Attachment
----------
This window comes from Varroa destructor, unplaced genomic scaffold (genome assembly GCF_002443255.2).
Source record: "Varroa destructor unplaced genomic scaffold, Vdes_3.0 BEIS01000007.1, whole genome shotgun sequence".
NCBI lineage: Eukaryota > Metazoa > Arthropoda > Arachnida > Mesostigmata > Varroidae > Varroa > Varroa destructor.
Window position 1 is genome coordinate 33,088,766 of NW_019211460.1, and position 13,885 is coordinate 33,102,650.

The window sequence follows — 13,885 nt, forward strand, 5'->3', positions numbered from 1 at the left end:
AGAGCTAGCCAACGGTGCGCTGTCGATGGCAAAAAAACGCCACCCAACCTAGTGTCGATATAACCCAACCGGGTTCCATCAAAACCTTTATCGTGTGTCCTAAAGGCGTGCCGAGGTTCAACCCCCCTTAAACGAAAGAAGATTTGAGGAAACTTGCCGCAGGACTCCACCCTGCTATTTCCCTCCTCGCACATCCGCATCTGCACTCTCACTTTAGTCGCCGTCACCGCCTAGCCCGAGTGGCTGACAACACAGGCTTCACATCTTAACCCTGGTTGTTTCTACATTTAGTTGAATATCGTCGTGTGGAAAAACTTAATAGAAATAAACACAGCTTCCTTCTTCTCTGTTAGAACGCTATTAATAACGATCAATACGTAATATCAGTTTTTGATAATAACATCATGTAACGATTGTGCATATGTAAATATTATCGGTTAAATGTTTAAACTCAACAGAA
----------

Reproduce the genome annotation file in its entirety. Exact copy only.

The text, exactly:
This window comes from Varroa destructor, unplaced genomic scaffold (genome assembly GCF_002443255.2).
Source record: "Varroa destructor unplaced genomic scaffold, Vdes_3.0 BEIS01000007.1, whole genome shotgun sequence".
NCBI lineage: Eukaryota > Metazoa > Arthropoda > Arachnida > Mesostigmata > Varroidae > Varroa > Varroa destructor.
Window position 1 is genome coordinate 33,088,766 of NW_019211460.1, and position 13,885 is coordinate 33,102,650.

The window sequence follows — 13,885 nt, forward strand, 5'->3', positions numbered from 1 at the left end:
AGAGCTAGCCAACGGTGCGCTGTCGATGGCAAAAAAACGCCACCCAACCTAGTGTCGATATAACCCAACCGGGTTCCATCAAAACCTTTATCGTGTGTCCTAAAGGCGTGCCGAGGTTCAACCCCCCTTAAACGAAAGAAGATTTGAGGAAACTTGCCGCAGGACTCCACCCTGCTATTTCCCTCCTCGCACATCCGCATCTGCACTCTCACTTTAGTCGCCGTCACCGCCTAGCCCGAGTGGCTGACAACACAGGCTTCACATCTTAACCCTGGTTGTTTCTACATTTAGTTGAATATCGTCGTGTGGAAAAACTTAATAGAAATAAACACAGCTTCCTTCTTCTCTGTTAGAACGCTATTAATAACGATCAATACGTAATATCAGTTTTTGATAATAACATCATGTAACGATTGTGCATATGTAAATATTATCGGTTAAATGTTTAAACTCAACAGAA